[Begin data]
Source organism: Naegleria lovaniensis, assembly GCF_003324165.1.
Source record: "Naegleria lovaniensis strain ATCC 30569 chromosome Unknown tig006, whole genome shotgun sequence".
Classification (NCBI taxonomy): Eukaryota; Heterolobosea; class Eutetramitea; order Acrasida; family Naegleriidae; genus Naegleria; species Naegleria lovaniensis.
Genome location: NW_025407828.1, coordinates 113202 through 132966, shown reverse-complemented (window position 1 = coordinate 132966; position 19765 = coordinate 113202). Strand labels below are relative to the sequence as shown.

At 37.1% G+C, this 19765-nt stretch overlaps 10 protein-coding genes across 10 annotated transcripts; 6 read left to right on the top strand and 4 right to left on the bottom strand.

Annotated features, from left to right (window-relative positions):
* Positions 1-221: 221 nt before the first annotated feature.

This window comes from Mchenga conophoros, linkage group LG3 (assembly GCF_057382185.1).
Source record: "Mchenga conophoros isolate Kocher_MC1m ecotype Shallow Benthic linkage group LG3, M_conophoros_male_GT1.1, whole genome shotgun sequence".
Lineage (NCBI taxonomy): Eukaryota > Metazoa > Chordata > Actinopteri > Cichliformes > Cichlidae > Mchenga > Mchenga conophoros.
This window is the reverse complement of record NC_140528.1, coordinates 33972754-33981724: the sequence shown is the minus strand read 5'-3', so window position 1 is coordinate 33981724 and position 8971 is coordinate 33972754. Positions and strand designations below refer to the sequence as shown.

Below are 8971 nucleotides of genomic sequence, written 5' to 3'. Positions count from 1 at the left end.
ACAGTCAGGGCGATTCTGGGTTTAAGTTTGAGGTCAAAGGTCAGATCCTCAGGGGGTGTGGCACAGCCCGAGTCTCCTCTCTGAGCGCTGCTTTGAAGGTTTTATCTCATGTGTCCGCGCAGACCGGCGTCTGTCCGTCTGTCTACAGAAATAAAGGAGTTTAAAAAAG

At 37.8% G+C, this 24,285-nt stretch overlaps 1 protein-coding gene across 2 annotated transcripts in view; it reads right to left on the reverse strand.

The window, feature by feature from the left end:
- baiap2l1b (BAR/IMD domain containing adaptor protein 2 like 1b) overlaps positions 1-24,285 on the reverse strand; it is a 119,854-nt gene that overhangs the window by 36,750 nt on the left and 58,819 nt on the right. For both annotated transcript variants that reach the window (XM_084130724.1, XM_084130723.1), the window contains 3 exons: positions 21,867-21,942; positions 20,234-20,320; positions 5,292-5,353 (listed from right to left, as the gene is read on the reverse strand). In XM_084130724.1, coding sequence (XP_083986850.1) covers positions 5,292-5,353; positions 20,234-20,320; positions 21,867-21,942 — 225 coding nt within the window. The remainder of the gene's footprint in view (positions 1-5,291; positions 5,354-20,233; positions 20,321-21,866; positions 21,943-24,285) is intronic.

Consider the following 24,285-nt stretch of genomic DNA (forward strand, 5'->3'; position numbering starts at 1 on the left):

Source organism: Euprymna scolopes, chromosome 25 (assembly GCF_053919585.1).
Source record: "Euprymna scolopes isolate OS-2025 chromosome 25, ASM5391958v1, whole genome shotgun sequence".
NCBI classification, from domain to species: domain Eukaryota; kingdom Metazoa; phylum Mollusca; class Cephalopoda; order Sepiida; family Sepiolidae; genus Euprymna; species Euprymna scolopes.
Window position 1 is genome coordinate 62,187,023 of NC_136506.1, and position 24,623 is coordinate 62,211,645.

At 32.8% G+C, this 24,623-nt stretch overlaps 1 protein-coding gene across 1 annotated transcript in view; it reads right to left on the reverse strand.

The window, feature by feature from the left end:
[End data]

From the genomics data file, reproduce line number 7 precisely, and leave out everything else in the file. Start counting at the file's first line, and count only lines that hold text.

* Positions 1-221: 221 nt before the first annotated feature.